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Johannes Ockeghem

Johannes Ockeghem

Biography

(born: c.1410; died: ?Tours, 6 Feb 1497).
Franco-Flemish composer. The earliest reference to him as a singer shows that he was a vicaire-chanteur at Notre Dame, Antwerp, for a year from 24 June 1443. His déploration on Binchois' death (1460) suggests a connection with the Burgundian ducal chapel where Busnois and Dufay worked. He entered the service of Charles I, Duke of Bourbon, in Moulins in the mid-1440s and was a member of the chapel in 1446-8. In the year ending 30 September 1453 he is cited in the French court archives 'nouveau en 1451'. This service continued during Louis XI's reign, though he held other offices, including a canonry at Notre Dame, Paris (1463-70). In 1470 he visited Spain, in 1484 Bruges and Dammes. After Louis death he remained premier chapelain and was still on the payroll in 1488. He enjoyed an enviable personal and professional reputation.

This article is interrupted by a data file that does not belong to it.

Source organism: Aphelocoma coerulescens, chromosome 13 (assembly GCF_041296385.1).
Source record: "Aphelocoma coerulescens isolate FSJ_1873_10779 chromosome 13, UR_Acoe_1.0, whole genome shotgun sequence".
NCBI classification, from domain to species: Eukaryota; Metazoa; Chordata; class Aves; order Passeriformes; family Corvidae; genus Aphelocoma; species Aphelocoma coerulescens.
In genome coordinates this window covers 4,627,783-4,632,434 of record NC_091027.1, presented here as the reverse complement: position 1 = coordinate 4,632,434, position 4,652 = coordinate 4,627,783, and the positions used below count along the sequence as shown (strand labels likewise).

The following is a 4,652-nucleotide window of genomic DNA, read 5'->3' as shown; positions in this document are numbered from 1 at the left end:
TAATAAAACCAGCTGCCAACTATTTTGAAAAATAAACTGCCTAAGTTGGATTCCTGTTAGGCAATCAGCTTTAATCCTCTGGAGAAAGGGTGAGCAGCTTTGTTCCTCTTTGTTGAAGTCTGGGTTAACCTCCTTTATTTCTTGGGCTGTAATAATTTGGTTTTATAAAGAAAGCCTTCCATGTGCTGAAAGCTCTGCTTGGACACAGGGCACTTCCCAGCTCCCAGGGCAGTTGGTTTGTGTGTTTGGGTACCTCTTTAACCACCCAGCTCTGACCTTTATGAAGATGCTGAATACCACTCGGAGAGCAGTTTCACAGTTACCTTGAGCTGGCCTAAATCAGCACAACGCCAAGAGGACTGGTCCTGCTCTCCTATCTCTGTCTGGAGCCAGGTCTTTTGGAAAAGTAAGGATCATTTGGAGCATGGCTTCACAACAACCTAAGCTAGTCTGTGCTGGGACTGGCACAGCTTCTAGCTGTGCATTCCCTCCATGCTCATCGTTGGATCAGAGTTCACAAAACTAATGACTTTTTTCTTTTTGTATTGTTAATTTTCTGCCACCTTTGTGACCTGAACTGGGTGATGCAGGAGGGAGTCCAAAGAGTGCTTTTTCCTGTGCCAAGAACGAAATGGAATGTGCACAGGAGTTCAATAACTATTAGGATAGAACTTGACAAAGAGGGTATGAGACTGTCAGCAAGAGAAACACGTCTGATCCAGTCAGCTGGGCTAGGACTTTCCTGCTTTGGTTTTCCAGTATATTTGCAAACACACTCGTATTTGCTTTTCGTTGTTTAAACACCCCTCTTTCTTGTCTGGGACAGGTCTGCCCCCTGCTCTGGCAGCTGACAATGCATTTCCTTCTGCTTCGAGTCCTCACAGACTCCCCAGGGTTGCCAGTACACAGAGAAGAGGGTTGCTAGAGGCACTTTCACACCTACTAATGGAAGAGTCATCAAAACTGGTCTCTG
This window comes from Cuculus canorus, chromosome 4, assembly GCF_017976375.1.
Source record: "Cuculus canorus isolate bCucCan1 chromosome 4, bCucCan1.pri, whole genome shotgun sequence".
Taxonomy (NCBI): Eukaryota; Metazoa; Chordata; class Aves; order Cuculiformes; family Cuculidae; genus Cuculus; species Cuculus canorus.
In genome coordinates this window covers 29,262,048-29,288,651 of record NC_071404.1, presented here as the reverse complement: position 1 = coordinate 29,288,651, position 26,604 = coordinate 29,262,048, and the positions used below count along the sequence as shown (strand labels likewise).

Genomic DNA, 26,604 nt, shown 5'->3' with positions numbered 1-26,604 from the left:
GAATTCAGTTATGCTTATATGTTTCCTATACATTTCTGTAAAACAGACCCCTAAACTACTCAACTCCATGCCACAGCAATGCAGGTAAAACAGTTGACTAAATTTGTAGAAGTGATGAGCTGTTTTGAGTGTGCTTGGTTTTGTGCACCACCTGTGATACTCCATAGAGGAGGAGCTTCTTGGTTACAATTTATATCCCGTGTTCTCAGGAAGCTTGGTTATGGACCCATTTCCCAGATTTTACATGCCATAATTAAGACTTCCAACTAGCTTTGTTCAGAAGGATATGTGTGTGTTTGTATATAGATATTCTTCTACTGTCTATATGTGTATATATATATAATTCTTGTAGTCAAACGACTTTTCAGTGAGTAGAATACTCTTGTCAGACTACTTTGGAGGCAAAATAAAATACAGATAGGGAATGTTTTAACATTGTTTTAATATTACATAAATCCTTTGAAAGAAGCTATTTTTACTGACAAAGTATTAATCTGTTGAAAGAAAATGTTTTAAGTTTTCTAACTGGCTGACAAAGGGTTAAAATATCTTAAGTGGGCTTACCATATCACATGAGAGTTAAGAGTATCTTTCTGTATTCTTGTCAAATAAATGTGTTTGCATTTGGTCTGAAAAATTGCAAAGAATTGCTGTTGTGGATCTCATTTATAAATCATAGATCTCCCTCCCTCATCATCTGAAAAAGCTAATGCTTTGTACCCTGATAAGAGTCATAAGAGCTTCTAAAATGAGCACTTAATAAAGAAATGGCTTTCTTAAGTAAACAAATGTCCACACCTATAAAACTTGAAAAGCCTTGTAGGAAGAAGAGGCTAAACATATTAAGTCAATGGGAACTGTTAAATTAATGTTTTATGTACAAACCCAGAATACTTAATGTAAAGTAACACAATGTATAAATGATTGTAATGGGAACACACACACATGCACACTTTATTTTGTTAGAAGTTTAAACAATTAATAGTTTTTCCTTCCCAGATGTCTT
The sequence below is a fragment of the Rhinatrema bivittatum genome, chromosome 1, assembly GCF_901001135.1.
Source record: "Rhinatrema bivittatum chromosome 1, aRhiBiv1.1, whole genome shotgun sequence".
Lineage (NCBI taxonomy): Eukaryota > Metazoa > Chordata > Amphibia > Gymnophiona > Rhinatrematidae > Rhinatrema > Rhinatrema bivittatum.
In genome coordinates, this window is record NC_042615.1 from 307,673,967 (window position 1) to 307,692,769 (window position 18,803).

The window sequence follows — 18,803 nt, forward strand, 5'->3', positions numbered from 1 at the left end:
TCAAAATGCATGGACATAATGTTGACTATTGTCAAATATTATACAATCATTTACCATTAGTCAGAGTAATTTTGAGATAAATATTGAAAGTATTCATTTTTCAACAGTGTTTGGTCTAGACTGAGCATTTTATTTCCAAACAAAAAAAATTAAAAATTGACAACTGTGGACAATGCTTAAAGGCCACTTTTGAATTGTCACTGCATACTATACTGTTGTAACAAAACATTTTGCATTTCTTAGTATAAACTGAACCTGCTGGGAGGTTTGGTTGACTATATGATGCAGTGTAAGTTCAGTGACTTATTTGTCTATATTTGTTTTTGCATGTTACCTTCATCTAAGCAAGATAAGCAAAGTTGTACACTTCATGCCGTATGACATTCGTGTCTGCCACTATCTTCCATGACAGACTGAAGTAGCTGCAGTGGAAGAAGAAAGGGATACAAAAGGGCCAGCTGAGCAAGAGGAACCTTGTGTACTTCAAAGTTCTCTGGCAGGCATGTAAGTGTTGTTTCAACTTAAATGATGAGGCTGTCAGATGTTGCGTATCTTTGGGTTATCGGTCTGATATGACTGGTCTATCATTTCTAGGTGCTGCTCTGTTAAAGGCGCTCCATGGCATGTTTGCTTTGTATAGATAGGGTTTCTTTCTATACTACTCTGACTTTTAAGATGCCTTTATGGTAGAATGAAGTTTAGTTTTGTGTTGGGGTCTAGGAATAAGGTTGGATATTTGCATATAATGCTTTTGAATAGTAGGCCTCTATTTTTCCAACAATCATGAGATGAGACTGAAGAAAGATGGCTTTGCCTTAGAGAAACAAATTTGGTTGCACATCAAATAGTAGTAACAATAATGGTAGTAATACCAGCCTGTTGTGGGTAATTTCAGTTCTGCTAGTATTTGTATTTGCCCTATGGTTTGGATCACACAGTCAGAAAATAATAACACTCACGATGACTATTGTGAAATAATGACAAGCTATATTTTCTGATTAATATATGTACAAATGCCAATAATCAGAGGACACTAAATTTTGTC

His most imposing works are his mass settings. Several are based on pre-existing material, sacred or secular. One of the earliest is probably the Missa 'Caput' which states the cantus firmus in the lowest voice, but in other (probably later) works, such as the Missa 'De plus en plus', he varied the treatment of the cantus firmus, assimilating it increasingly to the rhythmic and melodic character of the other voices; his two incomplete mass cycles are based on late chansons of his own, and his polyphonic Requiem is the earliest known setting. Others of his masses, including the Missa prolationum and the Missa 'Mi-mi', are freely composed. The former is perhaps the most extraordinary contrapuntal achievement of the 15th century, with its simultaneous use of all four prolations in complex canonic combinations, while the other clearly shows his own characteristic style, with its variations in mensuration, texture and sonority. His motets display even greater inventiveness, combining homophonic textures, skilful cantus firmus treatments, sweeping melodic lines, energetic rhythmic figures and frequent imitation. Most of his chansons use traditional formes fixes and feature trebledominated textures, though some are canonic and occasionally anticipate early 16th-century chanson style. The level of contrapuntal skill and artistic excellence of his music laid a foundation for the achievements of Josquin's generation.
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